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Most of the games at the USC Games Expo event last week at the University of Southern California were simply on tables. But musical platformer One Hand Clapping sequestered itself in a quiet corner, inviting people behind a curtain, so they could have some privacy to explore its symphonic landscape. That’s because singing aloud is the only way to solve its puzzles. The PC game will be out for free later this year on and Steam.

Players can use their voices to affect the game in a couple of different ways. In one puzzle, the pitch of your voice (how high or low it is) changes the height of the sand as you try to build a bridge to cross a canyon. In another, singing particular notes is the only way to unlock a path forward. As the game progresses, the musical challenges get more difficult. A later puzzle tasks folks to decipher a chord of notes, singing each one individually.

One Hand Clapping’s game director Thomas Wilson says that players’ comfort was their main priority. The team designed the game to be approachable by making sure the instructions are clear. People always know when they need to sing because of non-verbal cues. The musical puzzles also include recurring motifs and note progressions so that players begin picking up on the melody and getting better at it.

“We wanted people, over the course of playing the game, to feel more comfortable singing because it’s a very strange thing — to jump into a game and start singing,” said Wilson in an interview with GamesBeat. “People start off very nervous and uncomfortable. We represent that visually in the game by starting off in this harsh, hostile city where it’s very muted, both visually and sonically. And then, as they escape that and become more comfortable with their voice, by the end, they’ve dramatically improved.”


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One Hand Clapping features striking colors — dunes of bright violet sand and deep orange mesas in the distance. The drawn environment has clean, minimalist lines, almost as though it’s trying to calm you and make you feel like it’s OK to do this strange thing: singing to a game. Wilson says they also tried to incorporate some humor as well, to make people more comfortable. And the team tried to compose a soundtrack that acts as “background vocals” for the player.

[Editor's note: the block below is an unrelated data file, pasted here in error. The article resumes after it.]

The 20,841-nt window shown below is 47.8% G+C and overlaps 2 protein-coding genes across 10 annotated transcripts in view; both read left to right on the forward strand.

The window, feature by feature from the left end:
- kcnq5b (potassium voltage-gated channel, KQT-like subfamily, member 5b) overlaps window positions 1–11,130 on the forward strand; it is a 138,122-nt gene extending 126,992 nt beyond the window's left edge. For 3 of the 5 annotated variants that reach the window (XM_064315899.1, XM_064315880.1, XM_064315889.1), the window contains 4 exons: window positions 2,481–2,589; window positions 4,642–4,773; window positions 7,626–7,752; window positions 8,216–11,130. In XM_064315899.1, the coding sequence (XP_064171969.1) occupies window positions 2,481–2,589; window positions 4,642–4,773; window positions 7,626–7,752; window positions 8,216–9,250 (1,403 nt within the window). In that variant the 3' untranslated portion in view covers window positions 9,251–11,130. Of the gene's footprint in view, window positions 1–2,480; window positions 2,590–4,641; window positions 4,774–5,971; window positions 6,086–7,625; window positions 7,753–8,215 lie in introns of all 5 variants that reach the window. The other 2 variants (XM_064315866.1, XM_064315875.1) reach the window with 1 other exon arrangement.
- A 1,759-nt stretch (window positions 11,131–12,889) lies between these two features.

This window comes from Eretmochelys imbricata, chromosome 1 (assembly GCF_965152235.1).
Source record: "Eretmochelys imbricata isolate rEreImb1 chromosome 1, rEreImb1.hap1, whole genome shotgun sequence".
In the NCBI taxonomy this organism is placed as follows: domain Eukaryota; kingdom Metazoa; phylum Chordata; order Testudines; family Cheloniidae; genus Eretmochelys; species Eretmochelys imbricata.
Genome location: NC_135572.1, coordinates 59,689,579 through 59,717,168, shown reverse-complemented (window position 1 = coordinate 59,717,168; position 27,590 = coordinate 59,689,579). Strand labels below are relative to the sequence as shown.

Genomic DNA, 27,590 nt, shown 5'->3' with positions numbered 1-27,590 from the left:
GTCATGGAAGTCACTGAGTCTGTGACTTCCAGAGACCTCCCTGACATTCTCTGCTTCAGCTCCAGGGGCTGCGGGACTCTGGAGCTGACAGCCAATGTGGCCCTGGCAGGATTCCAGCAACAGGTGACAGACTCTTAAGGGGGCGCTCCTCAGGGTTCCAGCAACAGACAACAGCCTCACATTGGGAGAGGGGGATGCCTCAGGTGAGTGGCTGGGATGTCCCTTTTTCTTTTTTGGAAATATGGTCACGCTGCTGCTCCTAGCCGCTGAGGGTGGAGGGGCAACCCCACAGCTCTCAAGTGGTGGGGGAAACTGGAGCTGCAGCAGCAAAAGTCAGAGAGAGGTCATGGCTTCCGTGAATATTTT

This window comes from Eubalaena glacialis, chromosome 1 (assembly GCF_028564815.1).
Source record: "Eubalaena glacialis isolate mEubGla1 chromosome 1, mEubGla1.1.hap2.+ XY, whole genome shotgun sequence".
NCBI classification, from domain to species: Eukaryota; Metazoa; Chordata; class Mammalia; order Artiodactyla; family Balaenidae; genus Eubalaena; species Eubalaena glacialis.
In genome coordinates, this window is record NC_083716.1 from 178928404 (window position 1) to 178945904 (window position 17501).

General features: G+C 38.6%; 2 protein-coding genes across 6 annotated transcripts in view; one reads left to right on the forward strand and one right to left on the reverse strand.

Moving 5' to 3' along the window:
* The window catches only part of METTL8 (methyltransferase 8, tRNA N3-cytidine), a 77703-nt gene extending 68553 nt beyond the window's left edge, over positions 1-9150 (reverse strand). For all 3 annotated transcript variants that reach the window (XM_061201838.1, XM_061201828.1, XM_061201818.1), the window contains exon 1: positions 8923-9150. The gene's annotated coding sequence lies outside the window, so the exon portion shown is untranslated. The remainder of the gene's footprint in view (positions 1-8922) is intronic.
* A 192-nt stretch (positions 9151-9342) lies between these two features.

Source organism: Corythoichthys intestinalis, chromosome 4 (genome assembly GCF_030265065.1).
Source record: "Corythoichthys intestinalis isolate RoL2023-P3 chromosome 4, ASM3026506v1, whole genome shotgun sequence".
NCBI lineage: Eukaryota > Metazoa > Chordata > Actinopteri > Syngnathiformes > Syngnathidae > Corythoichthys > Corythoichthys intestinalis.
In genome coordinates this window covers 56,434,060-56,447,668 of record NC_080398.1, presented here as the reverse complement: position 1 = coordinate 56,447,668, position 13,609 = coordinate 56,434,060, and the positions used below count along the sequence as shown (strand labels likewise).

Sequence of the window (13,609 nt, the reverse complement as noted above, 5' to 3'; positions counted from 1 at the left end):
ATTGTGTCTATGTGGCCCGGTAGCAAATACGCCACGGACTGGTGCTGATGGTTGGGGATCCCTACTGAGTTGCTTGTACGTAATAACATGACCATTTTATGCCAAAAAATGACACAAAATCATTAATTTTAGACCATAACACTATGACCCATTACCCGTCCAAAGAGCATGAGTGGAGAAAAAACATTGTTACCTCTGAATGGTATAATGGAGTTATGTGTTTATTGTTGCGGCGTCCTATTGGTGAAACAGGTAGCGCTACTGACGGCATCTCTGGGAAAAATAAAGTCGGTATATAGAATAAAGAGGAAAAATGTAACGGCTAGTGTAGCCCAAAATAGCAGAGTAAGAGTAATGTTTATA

“We worked hard to make the music feel relaxing and not too overwhelming,” said Wilson. “We didn’t want to overshadow the player’s voice. Having it in the background makes the whole game feel musical. It makes you want to sing along, as opposed to just putting your voice out there, and that’s all you’re hearing.”

One Hand Clapping was one of the projects in this year’s Advanced Games Projects (AGP) course at USC. Wilson and his team had to pitch the game to the professors, and after they got in, they had two semesters to complete a playable demo. But even before AGP, Wilson had wanted to create a musical game.

Up through high school, he had always sang in choirs, but he stopped once he enrolled in college. He still had a love of music, though, and he said that a few summers ago, he began playing with the idea of making a game that “felt really visceral” and incorporated singing. He experimented at first with making a project where the colors changed depending on the notes the player sang. But he didn’t want people just to sing “arbitrary notes,” so he ditched that idea, and he and the One Hand Clapping team fleshed out a more melodic mechanic.

“I never joined any choirs in college,” said Wilson. “I guess I took it upon myself to use my major to get myself to sing. I’ve been singing every day for the past two years now.”

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